(November, 1918)

Peace now for every fury has had her day,
Their natural make is moribund, they cease,
They carry the inward seeds of quick decay,
Build breakwaters for storm but build on peace.
The mountains’ peace answers the peace of the stars,
Our petulances are cracked against their term.
God built our peace and plastered it with wars,
Those frescoes fade, flake off, peace remains firm.
In the beginning before light began
We lay or fluttered blind in burdened wombs,
And like that first so is the last of man,
When under death for husband the amorous tombs
Are covered and conceived; nine months go by
No midwife called, nine years no baby’s cry.


After getting little attention, a belated favorable review from an influential critic made the book his first success. By 1932, he was on the cover of Time, and in 1946, his modern version of the Greek tragedy Medea was being played on Broadway by Judith Anderson.

It was this play that was my introduction to Robinson Jeffers. Most translations of the ancient Greek plays are made by scholars more concerned over technicalities than theatricality, resulting in dull, unconvincing dialogue. Few theatre companies will attempt to perform such dry stuff. The Jeffers version is full of fire, stripped of any choral sections recounting myths only marginally connected to the story. Less accurate, but much more playable for actors, and exciting for modern audiences. To Jason’s anguished question, why did she murder the children, Medea’s chilling reply is, “Because I loathed you more than I loved them.”

But the 1940s were also when his popularity waned. He condemned America’s imperial ambitions, and was against WWII, almost as critical of the Allies as he was of the Axis powers. Not a popular stance during the ‘Good War.’ He also espoused a philosophy of inhumanity, suggesting that people were detrimental to the Earth, and spurned by an uncaring God, they would eventually become extinct, leaving the planet to heal in a return to Nature.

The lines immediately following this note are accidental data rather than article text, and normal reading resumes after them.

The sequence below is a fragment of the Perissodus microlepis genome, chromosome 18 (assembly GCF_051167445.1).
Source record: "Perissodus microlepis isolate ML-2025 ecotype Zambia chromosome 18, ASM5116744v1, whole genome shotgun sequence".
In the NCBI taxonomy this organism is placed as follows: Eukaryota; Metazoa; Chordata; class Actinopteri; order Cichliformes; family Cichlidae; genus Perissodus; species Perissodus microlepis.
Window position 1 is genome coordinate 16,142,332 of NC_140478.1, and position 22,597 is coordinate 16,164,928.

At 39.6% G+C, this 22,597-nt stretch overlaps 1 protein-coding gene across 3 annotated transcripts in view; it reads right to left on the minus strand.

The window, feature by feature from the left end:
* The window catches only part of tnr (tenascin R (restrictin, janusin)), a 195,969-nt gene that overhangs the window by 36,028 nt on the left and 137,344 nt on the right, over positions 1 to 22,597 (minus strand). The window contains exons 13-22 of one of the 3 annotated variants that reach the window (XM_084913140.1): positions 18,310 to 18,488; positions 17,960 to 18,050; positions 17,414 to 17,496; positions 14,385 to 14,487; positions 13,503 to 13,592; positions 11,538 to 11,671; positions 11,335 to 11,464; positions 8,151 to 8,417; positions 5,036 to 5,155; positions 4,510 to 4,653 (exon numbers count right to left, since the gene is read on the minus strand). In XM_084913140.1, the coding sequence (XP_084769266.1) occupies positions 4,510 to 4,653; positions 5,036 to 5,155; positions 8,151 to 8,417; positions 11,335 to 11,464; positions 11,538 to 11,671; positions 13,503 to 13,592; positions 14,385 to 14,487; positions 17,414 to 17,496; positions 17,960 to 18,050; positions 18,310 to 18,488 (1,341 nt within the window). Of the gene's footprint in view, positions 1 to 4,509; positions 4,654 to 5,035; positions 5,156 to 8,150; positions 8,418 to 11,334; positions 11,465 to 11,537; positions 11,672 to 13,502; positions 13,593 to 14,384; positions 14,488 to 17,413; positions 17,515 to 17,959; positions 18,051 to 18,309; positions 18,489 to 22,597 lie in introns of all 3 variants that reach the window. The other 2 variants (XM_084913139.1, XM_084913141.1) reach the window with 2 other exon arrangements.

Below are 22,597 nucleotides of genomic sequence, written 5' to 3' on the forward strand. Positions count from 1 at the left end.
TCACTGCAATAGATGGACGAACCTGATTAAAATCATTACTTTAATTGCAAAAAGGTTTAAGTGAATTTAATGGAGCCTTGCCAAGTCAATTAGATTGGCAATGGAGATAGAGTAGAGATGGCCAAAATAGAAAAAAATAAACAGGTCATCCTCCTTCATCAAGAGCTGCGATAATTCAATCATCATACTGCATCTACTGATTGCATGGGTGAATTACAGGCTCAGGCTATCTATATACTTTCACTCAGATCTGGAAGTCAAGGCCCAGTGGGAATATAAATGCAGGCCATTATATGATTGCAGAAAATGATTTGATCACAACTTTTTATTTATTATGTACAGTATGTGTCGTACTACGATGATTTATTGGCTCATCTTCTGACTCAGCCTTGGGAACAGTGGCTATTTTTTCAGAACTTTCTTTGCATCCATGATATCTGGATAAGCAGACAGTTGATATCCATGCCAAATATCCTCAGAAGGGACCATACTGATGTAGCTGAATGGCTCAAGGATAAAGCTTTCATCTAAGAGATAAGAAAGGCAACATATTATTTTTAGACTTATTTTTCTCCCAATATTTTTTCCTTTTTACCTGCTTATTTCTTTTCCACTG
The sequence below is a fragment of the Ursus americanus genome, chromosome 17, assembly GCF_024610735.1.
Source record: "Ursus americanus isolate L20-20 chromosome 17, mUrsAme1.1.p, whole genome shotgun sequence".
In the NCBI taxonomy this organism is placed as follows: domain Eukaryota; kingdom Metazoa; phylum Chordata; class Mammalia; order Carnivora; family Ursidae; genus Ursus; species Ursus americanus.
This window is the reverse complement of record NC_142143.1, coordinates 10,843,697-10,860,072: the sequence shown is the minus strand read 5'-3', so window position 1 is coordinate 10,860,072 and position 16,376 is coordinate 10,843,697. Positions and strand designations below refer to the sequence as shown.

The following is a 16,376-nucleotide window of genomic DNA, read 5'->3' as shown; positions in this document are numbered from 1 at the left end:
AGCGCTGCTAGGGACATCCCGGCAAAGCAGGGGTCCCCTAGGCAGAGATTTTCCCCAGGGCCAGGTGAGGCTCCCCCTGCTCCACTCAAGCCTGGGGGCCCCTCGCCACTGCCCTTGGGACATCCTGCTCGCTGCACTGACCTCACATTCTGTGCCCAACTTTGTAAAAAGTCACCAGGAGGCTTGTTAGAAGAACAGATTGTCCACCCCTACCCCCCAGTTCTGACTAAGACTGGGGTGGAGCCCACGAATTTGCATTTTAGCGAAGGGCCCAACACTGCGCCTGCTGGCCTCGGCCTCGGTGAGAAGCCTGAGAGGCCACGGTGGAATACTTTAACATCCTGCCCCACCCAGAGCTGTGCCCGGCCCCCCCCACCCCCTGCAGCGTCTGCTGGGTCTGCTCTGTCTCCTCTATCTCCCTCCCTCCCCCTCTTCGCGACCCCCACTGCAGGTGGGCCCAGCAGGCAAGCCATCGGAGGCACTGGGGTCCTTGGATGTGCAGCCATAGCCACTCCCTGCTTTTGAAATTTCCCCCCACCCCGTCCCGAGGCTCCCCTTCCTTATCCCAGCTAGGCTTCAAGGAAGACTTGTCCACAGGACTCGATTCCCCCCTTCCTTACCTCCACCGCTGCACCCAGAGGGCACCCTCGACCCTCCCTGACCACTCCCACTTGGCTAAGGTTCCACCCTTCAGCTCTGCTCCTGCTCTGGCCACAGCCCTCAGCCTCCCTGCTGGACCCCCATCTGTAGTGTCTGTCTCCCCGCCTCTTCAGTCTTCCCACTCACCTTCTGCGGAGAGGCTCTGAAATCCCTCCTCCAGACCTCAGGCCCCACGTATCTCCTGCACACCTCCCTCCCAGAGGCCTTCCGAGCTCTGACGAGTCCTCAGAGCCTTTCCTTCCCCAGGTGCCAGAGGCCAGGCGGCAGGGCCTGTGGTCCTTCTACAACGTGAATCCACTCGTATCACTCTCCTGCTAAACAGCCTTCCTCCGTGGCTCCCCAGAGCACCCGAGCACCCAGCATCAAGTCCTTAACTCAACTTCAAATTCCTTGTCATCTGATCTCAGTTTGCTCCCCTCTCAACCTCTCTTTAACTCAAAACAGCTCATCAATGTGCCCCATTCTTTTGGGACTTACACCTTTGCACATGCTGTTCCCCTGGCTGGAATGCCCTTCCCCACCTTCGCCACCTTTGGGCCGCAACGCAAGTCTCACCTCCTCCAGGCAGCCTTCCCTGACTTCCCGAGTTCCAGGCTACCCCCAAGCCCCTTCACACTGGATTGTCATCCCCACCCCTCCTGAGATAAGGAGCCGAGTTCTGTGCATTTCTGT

Great Men

Consider greatness.
A great man must have a following, whether he gain it
Like Roosevelt by good intentions, cajolery and bribes, or Hitler
. . . . . . . . . . . . . . . . . . . . . . . . . . .by fanatic
Patriotism, frank lies, brutality and terror,
Without great following no greatness, it is ever the greedy
Flame on a wick dipped in the fat of millions;
No man standing alone has ever been great;
Except, most rarely, his will, passion or intellect
Have come to posthumous power and the naked spirit
Picked up a crown.
. . . . . . . . . . . . . . . . . . . . . . . .Yes.   Alas then, poor ghost,
Out of joint with time, hermit, martyr, starved prophet,
Were you honest while you lived?  You are not now.
You have found your following and it corrupts you; all greatness
Involves betrayal, of the people by a man
Or of a man by the people. Better to have stood
Forever alone.  Better been mute as a fish,
Or an old stone on the mountain, where no man comes,
But only the wilderness-eyeing hawk with her catch
And feeds in peace, delicately, with little beakfuls,
While far down the long slope gleams the pale sea.


Finland is Down

Five planets and a brilliant young moon
Reach like a golden ladder from the saffron-lined sea-rim
High up the dark blue dome of heaven.
Today we saw the first flush of wild-flowers, glad was our hillside
With yellow violets and blue-eyed grass.
This beautiful day dying in such splendor is the tenth of March,
Nineteen forty; Finland today
After all her winter valor and the great war in the snow
Is beaten down by machines and multitude.
It will be long before the moon and five planets meet again;